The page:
15. I'm not there yet, but I just want to send some hugs and tell you that to me, you sound one hundred percent perfectly NORMAL and thanks for always being so honest. It's refreshing.

  16. Yes I get what you are writing about...and as many have said - the renovations, the teething, the weather, it all makes is it a harder circumstance and can ensure that the days are very long and your sanity is definitely tested!!!

    I have felt many times, like I was going crazy or that mothering was so hard....And some days I just wanted life to not be so hard. I have also felt the struggle of longing and waiting for so long and the frustration at other mother's complaints about their children. I don't want to be one of those mom's either! Yet it doesn't mean mothering is simply easier just because I waited longer to have a child or because we adopted. It still is just plain hard on some days. It takes all we have and more. It is hard to have a privilege like that - one that takes all your energy, causes you to constantly be laying your life down and depend on the Lord like crazy. I think it is one more part of life that drives me back to Him - to receive the love, patience and joy I need to pour out on this little needy person (or in your case - persons).

    In my journey of motherhood, I am learning more and more about asking God to meet me in the crazy moments and then to expect to see Him or His grace get me through the day (I am working on a blog post about this :-)). I think mothering (esp. young twins!!!) has got to be one of the hardest jobs on the planet! No wonder you feel like you are going crazy!!!

    I am glad to know - once again - we are not alone in these struggles and I will be praying that you can get a little break this week to be alone, that you will see God's grace in your days and for strength to make it through this season with continued honesty and joy! Hugs!

  17. I also think you are completely normal! I've felt the very same many, many times as the mother of two bios (I know, not the same, but bear with me) who are two and four. I will also say that I think you're in the hardest stage right now, when your kids are not old enough to really entertain themselves but too old to just sit on the rug and bash things together. Right now my two-and-a-half year old is playing with her toys and talking away to herself and my four-year-old is doing the same, and I've had twenty minutes to myself so far! (which is why I've had a chance to comment and Yes, I am feeling guilty right now that we're not making homemade playdough or something together) A year ago, I never could have imagined them both being able to do their own thing for a long period of time and be perfectly happy. They used to wear me out so much more than they do now. So it really does get better, and easier, as they get older.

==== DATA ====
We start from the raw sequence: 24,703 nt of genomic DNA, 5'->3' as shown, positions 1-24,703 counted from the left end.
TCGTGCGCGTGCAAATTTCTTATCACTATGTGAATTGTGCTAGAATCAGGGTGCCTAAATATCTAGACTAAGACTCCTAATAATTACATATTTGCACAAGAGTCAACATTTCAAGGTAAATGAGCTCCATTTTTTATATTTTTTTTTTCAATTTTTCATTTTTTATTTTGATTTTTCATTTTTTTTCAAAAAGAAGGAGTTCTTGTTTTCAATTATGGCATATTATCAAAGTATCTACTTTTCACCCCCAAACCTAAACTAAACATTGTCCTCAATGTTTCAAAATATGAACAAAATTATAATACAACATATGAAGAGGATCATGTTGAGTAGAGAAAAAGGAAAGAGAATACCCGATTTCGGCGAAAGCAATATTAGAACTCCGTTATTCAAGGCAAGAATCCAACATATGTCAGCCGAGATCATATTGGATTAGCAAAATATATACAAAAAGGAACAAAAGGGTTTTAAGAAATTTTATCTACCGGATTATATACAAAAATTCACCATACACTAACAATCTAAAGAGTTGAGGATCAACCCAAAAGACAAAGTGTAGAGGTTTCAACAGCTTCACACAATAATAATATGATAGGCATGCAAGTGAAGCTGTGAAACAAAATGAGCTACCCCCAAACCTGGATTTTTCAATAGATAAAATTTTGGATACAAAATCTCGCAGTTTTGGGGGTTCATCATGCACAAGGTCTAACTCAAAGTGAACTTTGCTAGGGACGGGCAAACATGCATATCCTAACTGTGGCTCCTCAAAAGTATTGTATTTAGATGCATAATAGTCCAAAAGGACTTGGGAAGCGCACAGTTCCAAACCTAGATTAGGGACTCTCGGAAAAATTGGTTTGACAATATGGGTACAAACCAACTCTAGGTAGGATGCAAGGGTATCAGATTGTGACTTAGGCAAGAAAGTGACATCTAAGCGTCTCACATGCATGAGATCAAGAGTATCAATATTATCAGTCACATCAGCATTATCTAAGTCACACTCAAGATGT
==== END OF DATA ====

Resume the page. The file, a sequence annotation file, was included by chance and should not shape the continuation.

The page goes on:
18. um, i am totally in this "holy shit how on earth did i bring things mess upon myself" stage.

    i think the guilt over feeling like you want to toss a little whiner out the window is MUCH worse with the adoption. because you work so damn hard to bring them here and want to love them for SO LONG and be an honorable decent parent.

    every time i get irritated at J i think of his birth mother. and then i hate myself.

  19. Oh girl, I totally get what you are saying. And to pour on the guilt even thicker for myself, I go and look at M's birth mother's picture that is framed in my dining room and I think to myself "what would she think of me when I am annoyed by our sweet daughter,and I here am given the gift, the privilege, of raising her?" That one is a real self kicker in the buttocks. I adore her and she drives me's all an intertwining part of parenthood and I wish I could snap out of my annoyance sometimes but also snap out of beating myself up about it. Geez..I'm no help. :)


  20. I'm late to the commenting party (as usual) but I have to chime in--you are not alone and you are normal! I am thankful that a) I didn't have to go through the teething phase with my boys and b) that we did our renovations BEFORE the boys came home (and I still went c.r.a.z.y.). Lately we have more good days than bad ones (thank God) so it's gotten easier, but a few months ago I REALLY struggled with those feelings (and thought guiltily about their birth mother every time). I have a book that says the good phases and the tough ones alternate about every six months--so I'm sure I will be revisiting these feelings again. Hopefully it means you are due for a squishy, giggly, lovey phase soon! Also, regarding your comment about reading to your twins--I have two copies of a couple books to get through exactly the challenge you wrote about! I still need to mediate a lot--I think that's just how it is with twins--but the reading got so much easier when they could understand the concept of taking turns. I say, "Dash first, then Taye" (and the other way around) about a hundred times a day. You will get there too!


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  22. Totally empathize! We just put in wood flooring this summer - NOT GREAT with kids! Still waiting for our kitchen to be finished.

    But also yes on the twins, too. ALL parents get burned out on the vortex of need. Twins double that. Adoption DOES remind you that you "asked for it" - but doesn't negate how much work parenting really is.

    Just ask my hubby about the look-of-death he got when he whipped out "well you WANTED to adopt them!" upon arriving home from work to a very weary me, one evening.

    Not a great line, he found. :)

    Take some time to yourself! Maybe an evening out with a book and some coffee/tea/something?


Over to you!